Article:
Sparking Change: What Free Software can Learn from Social Justice Movements
Originally Published in the FSF Bulletin, Issue #34
June 27, 2019, 4 a.m.
In his celebrated 1963 “Letter From Birmingham Jail," Dr. Martin Luther King Jr. contrasted "a negative peace which is the absence of tension to a positive peace which is the presence of justice." This, he claimed, was the greatest force against civil progress. King’s description of negative and positive peace is something that still rings true across social movements today, from movements for racial equality, to ending sexual assault, to animal rights. Those who take direct action are chided, even by those who support their end goal, for being too radical, too confrontational, and too emotional – yet these actions are vital for social change.
In our own movement, the general public remains largely unaware of the consequences of the software they use. Meanwhile, under the surface, it is violating their privacy and stomping on their freedom by giving corporations control over their computing and thus, by extension, what they read, think, and know. Despite the fact that proprietary software poses unprecedented risks to individual liberty, democracy, and societal freedoms, Google, Facebook, Microsoft, and Apple act with impunity. This lack of tension while injustice remains the status quo is what negative peace looks like.
Throughout history hundreds of methods of protest, resistance, direct action, and subversion have been used to topple oppressive regimes and systems. The Albert Einstein Institution recognized 198 Methods of Non-violent Action. Although there have been notable exceptions in organizations such as the FSF and their partners, the bulk Free Software Movement on the ground has been primarily focused on one: #72, non-consumption of boycotted goods.
Software is now deeply intertwined with the means of production, communication, and travel. We are quickly approaching a society in which every action is determined, predicted, or prevented by an algorithm. In a movement that is so vital to the freedom of not just software, but to the toppling of all oppression, we can not afford to just use one tool in our box.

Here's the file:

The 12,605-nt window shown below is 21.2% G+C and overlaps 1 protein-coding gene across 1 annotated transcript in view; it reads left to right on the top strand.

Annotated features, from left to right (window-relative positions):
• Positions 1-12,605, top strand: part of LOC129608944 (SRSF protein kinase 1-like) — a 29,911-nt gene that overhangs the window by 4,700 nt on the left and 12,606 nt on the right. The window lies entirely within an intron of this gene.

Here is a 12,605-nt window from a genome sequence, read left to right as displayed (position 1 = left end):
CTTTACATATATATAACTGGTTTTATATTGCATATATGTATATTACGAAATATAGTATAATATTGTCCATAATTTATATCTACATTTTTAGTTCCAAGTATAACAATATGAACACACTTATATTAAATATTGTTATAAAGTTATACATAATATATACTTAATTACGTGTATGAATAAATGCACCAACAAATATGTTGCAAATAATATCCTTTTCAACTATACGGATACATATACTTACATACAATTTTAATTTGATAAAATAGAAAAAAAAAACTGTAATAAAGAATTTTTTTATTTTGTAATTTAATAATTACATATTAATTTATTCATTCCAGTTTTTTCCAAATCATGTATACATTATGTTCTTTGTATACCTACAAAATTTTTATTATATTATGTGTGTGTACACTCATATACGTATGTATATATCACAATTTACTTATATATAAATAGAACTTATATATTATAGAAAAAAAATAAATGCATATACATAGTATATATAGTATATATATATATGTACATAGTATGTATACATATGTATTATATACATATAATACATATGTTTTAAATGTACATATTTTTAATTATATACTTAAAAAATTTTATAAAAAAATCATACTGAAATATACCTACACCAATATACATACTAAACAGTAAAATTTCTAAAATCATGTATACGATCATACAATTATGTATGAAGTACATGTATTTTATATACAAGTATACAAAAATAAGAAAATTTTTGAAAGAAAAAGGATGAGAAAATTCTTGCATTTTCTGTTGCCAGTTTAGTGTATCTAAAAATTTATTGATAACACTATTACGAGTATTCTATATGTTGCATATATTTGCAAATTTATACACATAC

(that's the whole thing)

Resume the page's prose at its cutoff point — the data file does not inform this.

Boycotting proprietary software is good, but it is not enough. Without using the tools of non-violent confrontation, software remains in a tensionless state of negative peace. As software freedom activists we must move beyond boycott to focusing on bringing visibility to this social crisis, so that it can no longer be ignored.
In past social movements, ending the state of negative peace through non-violent direct action has been a necessary part of achieving change. Taking example from both the suffragettes in England and the AIDS epidemic here in the US, real change was only achieved by those activists with a disruptive and confrontational approach to the cause. For example, in 1906 Emmeline and Christabel Pankhurst started disrupting political events and got themselves arrested on purpose. They used their time in jail to garner more public attention and sympathy through hunger strikes. This breaking of the negative peace, and the creation of controversy, meant that the men in power could no longer ignore the issue.
The Free Software Movement can learn from these successes and begin to build the tension that will inevitably break the negative peace to lead us to positive peace. We can start by building grassroots networks of connected and empowered activists through conferences (such as Libre Planet and SeaGL), as well as local organizations. Connect with activists in other movements, and learn from them. Plan protests and marches together, coordinate sit-ins and disruptions of events, organize walk-outs, and raise the tension. Attend these events when others plan them. Yes, even if you’ve never protested before.
If you can’t take direct action yourself, support the activists who do. Become comfortable with non-violent confrontation in your daily life. Correct language normalizing proprietary software. Challenge its use even when you know you won’t win. Refuse to remain silent.
The threat of proprietary software is too great for us to allow the state of negative peace to remain. Creating tension that breaks the negative peace is our clear path forward, and it is in the hands of each of us to do so. This will be how we spark change.
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